- Gianna Porco
TV Shows Amongst Generations
Anyone from the age of 9 to 24 is a part of Generation Z. For example, a current high school student is classified as part of Gen Z. Those at the tail ends of the generation's age span could be considered a Millennial (Gen Y) or a member of the Alpha Generation. For example, anyone born in the years 1981-1996 are Millennials.
According to Gen Z, Millennials are pumpkin-spice-loving, ugg-boot and knit sweater-wearing, overly-sensitive, side-part wearing individuals. According to the rest of society, Millennials are known as the bringers of more cultural diversity and 'wokeness,' possibly because of the TV shows they grew up watching. For the younger generations, TV shows, movies, technology, social media all constitute major influences. .
The Alpha Generation started in the early 2010s. By the time the oldest of that generation were able to sophisticatedly engage with what they saw on TV, it was around 2015. Many popular TV show companies for children, like Nickelodeon and Disney, changed their TV programs during that same year. Most kids in the previous generation grew up with programs that were canceled by 2015. In their place, new programs were added to different companies' streaming, and some TV shows were substantially altered.
Today, the Alpha Generation toddlers/babies watch shows like; Cocomelon, Dino Ranch, T.O.T.S, Muppet Babies, Bluey, Mira, and Blue's Clues. However, the Blue's Clues that children watch today isn't the same that many high school students remember watching when they were younger. The 'notebook' and 'mailbox' are still a part of the current Blue's Clues series, but there are also emails to answer and a phone used on the show.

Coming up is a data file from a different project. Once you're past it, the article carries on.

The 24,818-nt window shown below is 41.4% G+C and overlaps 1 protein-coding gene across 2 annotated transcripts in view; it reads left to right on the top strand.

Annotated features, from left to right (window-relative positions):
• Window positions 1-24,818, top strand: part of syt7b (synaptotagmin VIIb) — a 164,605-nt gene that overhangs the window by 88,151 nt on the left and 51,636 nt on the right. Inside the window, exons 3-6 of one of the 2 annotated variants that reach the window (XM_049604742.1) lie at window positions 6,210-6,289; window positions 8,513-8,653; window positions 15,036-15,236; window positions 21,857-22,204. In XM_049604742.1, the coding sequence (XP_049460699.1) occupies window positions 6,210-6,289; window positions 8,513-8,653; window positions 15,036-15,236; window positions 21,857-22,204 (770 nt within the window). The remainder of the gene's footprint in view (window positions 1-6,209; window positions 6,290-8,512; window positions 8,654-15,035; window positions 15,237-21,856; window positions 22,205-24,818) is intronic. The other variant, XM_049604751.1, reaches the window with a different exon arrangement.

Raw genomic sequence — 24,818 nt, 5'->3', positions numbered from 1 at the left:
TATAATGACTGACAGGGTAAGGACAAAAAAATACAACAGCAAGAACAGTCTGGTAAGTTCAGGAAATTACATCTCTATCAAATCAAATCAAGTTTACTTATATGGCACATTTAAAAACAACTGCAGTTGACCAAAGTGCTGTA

Another show many are familiar with that has been around for kids since Generation X is Sesame Street. Like Blue's Clues, for each episode's 'Elmo's World' segment, a smartphone helps Elmo answer questions. Speaking of smartphones, many kids today in the Alpha Generation are being raised by technology. Even though many parents aren't pleased with this, in many cases, they still let their children watch TV and play on their phones. Some toddlers even have iPads where they spend hours watching videos.
Popular TV shows consist of Coop and Camie, Henry Danger, Gabby Duran & the Unsittables, and Sydney to the Max for young Alpha kids to tweens. In 2020, after Henry Danger no longer aired, a sequel series followed involving a teenage sidekick. Danger Force still takes place in 'Swellview,' the town where Henry grew up and still has 'Captain Man,' the superhero of Swellview. Instead of having one sidekick on Danger Force, Captain man has multiple.
Unfortunately, many kids who watched the sequel show did not enjoy it and did not find it comparable to Henry Danger. Children who are known for being raised by the TV didn't have nice things to say about one of their babysitters.
Another popular TV show, Raven's Home, is a sequel series to That's So Raven, a show that some Millennials might be familiar with; the show now focuses on Raven's children. Raven's Home has had around 10 million views, while That's So Raven had approximately 13 million views.
Another show that had a sequel series was Jessie; the TV show that followed it was Bunk'd. Jessie was a hit series that starred a nanny in the city who took care of and practically raised the wealthy Ross family's children. Bunk'd took place at a summer sleepaway camp that the Ross children attended. Initially, the show used most of the original Jessie cast, but Bunk'd's cast changed after a few seasons, and the Ross family now isn't a main part of the show. Many feel that the show is worse now than it was back when the Ross family was a part of it.